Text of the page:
But Stokowski does not just offer a German perspective. She does not limit herself to some regionalism, yet always carefully reflects her position and therefore, the impossibility of claiming a voice for someone other than herself. But her voice will  not be silenced, so much is clear after reading through Untenrum frei. It is enjoyably radical, yet never unjust – no Bra-burning, no man-hating, if you will. Instead, she wonderfully masters a mixture of sound arguments to counter many of the standardized pub talk fears and doubts about feminism, with wit and humor that make it a very entertaining yet educating read. It made me want to learn some of her comebacks by heart so as to always have them ready for the next pub.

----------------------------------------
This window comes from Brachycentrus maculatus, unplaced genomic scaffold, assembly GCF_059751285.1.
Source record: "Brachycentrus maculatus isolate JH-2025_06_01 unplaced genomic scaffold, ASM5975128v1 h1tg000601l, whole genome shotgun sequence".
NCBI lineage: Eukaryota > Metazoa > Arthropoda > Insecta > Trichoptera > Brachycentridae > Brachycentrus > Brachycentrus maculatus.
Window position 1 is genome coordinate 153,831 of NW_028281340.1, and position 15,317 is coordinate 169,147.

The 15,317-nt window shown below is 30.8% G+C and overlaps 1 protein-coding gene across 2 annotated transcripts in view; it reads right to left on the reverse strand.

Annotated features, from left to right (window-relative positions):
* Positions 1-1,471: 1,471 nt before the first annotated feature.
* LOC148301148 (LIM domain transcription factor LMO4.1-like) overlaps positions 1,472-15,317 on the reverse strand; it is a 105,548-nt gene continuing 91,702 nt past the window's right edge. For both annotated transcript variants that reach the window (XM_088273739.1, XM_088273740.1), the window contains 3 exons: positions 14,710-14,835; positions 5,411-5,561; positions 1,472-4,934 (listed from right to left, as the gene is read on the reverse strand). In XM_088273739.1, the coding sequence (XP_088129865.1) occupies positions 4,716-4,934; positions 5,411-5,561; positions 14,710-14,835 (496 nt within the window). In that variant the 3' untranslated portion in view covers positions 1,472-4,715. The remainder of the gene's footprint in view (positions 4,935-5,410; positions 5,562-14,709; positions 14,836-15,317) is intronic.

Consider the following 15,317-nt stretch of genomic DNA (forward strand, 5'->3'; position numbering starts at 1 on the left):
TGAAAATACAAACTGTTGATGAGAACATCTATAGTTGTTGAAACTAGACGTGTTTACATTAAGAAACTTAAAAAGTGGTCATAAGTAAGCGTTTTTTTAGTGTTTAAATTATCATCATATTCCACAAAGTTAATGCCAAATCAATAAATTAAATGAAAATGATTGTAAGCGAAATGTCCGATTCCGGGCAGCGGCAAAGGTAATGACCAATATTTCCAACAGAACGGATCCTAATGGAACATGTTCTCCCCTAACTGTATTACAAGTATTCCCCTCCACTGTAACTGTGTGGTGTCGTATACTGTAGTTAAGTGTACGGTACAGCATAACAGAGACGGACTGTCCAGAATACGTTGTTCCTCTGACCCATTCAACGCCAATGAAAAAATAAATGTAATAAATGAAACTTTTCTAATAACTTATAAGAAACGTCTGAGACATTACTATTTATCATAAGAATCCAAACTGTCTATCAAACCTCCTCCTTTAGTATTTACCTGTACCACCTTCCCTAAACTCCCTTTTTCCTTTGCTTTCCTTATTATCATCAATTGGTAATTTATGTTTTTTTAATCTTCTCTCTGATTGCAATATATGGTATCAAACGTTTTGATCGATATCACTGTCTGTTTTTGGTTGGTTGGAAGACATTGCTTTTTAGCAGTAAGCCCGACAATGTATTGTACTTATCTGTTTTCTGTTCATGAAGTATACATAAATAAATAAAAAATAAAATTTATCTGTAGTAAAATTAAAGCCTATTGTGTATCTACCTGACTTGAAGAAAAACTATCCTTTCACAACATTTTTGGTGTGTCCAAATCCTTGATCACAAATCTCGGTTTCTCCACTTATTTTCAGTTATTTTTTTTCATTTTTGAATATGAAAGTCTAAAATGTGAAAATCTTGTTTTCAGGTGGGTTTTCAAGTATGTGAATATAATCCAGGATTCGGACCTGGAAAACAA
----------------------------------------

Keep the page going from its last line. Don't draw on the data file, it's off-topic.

How did I come across the book?

I saw it recommended in two magazines I am reading. Also, I have known Stokowski’s columns on gender for Spiegel Online, which I always enjoyed for their No-Shit-attitude. Plus, I often think, she is the only person there doing serious journalism, for her texts are never clickbaity and always very well argumented.

When and where did I read it?

On a four day holiday with my mom at the Baltic sea. My mom will be the next to read it, because she liked the cover a lot (it is very minimalistically chic), and heard me laugh a lot while reading. Plus, she was the one who first mentioned feminism to me and is always interested in my recommendations.

Maybe it says a lot about the fragility of gender that instructions on being the two main ones have been issued monthly for so long.  (Rebecca Solnit cited in Stokowski, p. 94)